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Dealing with a business failure is mentally tough, but it’s even tougher if you aren’t secure in your financial life. With your primary source of income no longer available, and the looming debts you incurred while building the business from scratch, you may seriously consider filing for bankruptcy. Depending on judgment collection laws in your state, even your personal assets may be at stake.
Fortunately, there are a few steps and strategies that can help you recover financially—if not mentally—in the wake of a business failure.
Take Personal Inventory After a Business Failure
Your first step after the collapse of your business will be taking a moment to assess your personal inventory. What have you lost, personally, from the failure of the business? What does your future currently look like? Consider:
Sources of Income
Chances are, your business was your primary form of income, whether you relied on a salary or regular withdrawals of profit. If you have other backup sources of income (such as side gigs, rental properties, or other sources of passive income), tally them up. Then determine whether these can meet your current needs. Is there a shortfall? If so, by how much?
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Loans and Debts
Did you take on any personal loans or personal debt for the business? Did you have any other existing loans? These can put a disproportionate financial burden on you if you aren’t careful.
Work with a Lawyer
Depending on your circumstances, it may be a good idea to work with a lawyer as you account for the failure of your business. They’ll be able to guide you on the tasks and responsibilities you’ll need to accomplish in the process of tying up loose ends.
They may also have recommendations for how to arrange the finances in a way that personally benefits you. Additionally, they can advise you on how to minimize the immediate consequences of your business closure.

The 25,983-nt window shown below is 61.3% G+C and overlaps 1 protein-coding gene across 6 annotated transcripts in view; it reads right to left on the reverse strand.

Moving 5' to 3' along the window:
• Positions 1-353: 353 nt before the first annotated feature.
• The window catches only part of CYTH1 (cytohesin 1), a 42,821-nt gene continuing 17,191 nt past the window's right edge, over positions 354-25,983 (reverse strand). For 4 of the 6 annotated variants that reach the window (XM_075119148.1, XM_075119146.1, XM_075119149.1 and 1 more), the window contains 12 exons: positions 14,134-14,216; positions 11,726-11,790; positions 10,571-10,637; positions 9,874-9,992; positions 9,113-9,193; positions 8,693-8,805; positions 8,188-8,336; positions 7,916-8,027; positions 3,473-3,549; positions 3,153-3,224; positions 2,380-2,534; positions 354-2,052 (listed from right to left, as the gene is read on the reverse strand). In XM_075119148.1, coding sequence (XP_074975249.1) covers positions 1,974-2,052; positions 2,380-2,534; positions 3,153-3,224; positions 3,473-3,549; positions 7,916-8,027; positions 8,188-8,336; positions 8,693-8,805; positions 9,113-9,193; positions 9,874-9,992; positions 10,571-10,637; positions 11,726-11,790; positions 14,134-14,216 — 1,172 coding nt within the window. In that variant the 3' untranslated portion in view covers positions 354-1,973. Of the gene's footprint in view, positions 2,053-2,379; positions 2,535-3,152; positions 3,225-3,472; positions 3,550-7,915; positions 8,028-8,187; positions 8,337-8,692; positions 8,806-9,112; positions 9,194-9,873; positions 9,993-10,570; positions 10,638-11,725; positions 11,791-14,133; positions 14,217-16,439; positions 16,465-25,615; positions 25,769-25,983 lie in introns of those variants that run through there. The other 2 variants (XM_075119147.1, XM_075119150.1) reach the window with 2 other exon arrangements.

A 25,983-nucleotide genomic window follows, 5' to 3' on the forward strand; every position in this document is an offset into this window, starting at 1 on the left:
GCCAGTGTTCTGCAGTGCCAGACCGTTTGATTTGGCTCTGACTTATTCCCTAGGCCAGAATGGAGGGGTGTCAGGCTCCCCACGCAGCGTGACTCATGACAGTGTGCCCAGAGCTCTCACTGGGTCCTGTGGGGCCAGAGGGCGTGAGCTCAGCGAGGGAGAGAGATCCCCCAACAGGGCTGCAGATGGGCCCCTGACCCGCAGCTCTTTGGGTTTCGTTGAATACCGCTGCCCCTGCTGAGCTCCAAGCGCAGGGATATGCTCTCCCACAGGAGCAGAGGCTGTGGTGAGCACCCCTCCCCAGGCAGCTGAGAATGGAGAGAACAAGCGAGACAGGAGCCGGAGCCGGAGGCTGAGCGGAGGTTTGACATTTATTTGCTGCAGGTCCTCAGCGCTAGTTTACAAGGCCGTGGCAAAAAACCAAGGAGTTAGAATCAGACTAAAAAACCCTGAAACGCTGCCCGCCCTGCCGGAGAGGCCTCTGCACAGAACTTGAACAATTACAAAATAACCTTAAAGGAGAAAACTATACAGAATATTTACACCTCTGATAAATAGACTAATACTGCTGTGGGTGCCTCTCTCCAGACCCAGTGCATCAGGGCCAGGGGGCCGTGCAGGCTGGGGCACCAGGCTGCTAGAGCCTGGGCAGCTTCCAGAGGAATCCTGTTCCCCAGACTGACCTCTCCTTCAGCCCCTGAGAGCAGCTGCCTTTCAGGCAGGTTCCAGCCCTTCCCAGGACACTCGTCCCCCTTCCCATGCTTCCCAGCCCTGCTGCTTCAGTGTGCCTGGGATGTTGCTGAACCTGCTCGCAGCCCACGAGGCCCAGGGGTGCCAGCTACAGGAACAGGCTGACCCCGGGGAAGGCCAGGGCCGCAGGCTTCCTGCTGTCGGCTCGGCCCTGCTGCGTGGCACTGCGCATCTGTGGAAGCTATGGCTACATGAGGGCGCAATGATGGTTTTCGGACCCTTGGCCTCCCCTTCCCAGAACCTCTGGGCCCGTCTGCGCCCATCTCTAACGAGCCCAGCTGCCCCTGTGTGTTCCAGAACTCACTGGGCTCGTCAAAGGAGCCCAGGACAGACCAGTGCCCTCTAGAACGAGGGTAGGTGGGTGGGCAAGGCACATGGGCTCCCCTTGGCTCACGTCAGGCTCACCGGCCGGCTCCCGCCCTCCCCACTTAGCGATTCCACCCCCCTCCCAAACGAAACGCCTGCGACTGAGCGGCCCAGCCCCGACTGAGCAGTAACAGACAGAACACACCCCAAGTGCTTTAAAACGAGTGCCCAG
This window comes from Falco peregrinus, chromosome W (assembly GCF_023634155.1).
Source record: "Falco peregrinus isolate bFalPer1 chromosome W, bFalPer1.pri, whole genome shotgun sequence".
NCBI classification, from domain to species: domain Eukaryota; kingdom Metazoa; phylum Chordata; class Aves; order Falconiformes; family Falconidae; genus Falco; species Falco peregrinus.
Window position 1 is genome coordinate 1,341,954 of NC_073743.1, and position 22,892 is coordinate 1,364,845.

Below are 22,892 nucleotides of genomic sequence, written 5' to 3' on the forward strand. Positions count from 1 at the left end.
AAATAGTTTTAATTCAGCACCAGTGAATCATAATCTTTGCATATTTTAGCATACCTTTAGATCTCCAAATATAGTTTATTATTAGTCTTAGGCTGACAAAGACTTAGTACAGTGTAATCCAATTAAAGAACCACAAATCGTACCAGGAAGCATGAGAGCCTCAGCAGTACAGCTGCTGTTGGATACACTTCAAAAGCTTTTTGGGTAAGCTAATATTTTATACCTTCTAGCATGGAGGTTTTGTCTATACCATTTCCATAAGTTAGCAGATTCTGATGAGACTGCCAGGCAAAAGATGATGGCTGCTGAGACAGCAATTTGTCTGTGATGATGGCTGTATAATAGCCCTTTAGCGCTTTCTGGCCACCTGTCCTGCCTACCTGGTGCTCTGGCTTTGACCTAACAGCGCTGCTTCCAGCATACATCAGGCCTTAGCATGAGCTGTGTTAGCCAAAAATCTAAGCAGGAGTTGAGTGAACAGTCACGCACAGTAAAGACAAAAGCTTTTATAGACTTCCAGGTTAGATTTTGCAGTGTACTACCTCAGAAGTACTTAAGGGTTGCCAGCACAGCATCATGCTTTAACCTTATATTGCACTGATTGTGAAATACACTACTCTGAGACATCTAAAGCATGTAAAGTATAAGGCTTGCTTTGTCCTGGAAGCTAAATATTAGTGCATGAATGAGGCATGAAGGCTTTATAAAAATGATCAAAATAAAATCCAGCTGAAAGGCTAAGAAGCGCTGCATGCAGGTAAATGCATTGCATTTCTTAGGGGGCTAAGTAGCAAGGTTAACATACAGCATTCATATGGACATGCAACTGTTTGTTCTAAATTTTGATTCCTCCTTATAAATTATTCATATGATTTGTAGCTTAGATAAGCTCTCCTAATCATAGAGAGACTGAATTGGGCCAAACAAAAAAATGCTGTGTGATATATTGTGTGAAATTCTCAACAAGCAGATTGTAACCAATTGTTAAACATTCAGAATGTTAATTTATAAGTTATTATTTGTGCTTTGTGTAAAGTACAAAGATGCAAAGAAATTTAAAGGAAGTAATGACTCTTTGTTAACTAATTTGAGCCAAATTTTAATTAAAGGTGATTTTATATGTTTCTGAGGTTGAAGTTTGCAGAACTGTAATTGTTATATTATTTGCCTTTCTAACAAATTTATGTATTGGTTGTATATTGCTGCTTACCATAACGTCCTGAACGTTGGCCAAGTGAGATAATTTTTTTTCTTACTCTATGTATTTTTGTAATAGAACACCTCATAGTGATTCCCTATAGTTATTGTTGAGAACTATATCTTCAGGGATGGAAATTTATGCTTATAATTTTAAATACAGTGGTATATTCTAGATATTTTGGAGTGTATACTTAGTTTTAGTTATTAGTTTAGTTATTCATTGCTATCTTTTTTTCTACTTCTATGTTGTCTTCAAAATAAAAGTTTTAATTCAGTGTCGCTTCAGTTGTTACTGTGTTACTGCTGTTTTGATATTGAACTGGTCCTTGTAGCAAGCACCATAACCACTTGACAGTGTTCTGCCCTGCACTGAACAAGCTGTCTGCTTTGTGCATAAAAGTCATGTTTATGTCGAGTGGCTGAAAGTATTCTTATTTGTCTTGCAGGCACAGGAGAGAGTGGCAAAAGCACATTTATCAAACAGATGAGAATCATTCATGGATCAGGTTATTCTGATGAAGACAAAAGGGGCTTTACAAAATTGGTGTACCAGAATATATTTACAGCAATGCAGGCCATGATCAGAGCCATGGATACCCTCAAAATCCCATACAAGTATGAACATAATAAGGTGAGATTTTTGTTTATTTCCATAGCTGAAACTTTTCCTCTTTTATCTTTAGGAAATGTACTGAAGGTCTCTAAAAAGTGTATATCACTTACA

Negotiate with Creditors
If you took on loans, or if you’re stuck dealing with your standing debt, you may need to negotiate with your creditors. Alternatively, you might need to arrange your debt in a way that minimizes its effects on your life.
The biggest issue with most debt is interest. Moreover, if you’re paying exorbitant interest rates and you’re unable to pay down your principal, the amount you owe after a business failure can grow exponentially.
One solution is to transfer your debt to a single low-interest source, if possible. Depending on your current levels of debt, your credit score, and other factors, this may or may not be a realistic possibility. Either way, you may be able to negotiate for a lower interest rate after a business failure. This is especially true if you’re having trouble making consistent payments.
Make Personal Budget Cuts
Your next step after a business failure could be to make personal budget cuts to get through this rough patch. If you’re dealing with limited income but your expenses remain the same, you’ll eventually find yourself coming up short. However, you can mitigate this and afford yourself more flexibility, by making budget cuts.
If your shortfalls are small, these can come in the form of a few minor sacrifices. You can cancel some of your entertainment subscriptions, cook instead of eating out, and get by that way. However, you may be forced to make bigger sacrifices, like moving into a smaller house or a different area of town, to increase your savings.
Pick up Extra Work to Recover from a Business Failure
Whether you love it or hate it, the gig economy can be a benefit if you’re dealing with the aftereffects of business failure. Rather than taking on an entirely new job or a full commitment, you can pick up side gigs and extra work as necessary to make ends meet.
Of course, this is only a short-term measure. In most cases, part-time work won’t be able to sustain you forever. It’s meant as a kind of buffer, keeping your financial health intact while you consider what to do next.
Consider Your Next Move
Once your finances are stable enough that you have some breathing room, you’ll need to think about your next move. For many failed entrepreneurs, the only real option is to start a new business, applying the lessons you learned in the first.
This may not be a wise move if your finances are stretched thin after a business failure. However, you can make up for this by starting a lower-cost business or finding more favorable methods of funding. Alternatively, you can start looking for full-time work, either along a previous career trajectory or a new one that interests you.
Think of Your Business Failure as a Fresh Start
For many entrepreneurs, a business failure is simply the mark of a new beginning. This is your chance to learn from your mistakes, capitalize on the connections you’ve made, and forge a new path forward. So take this time to seriously reflect on what you want from your career. Then head into your next professional journey with confidence.
For more thoughts about managing your business, whether the going is rough or it’s smooth sailing ahead, be sure to browse our blog often.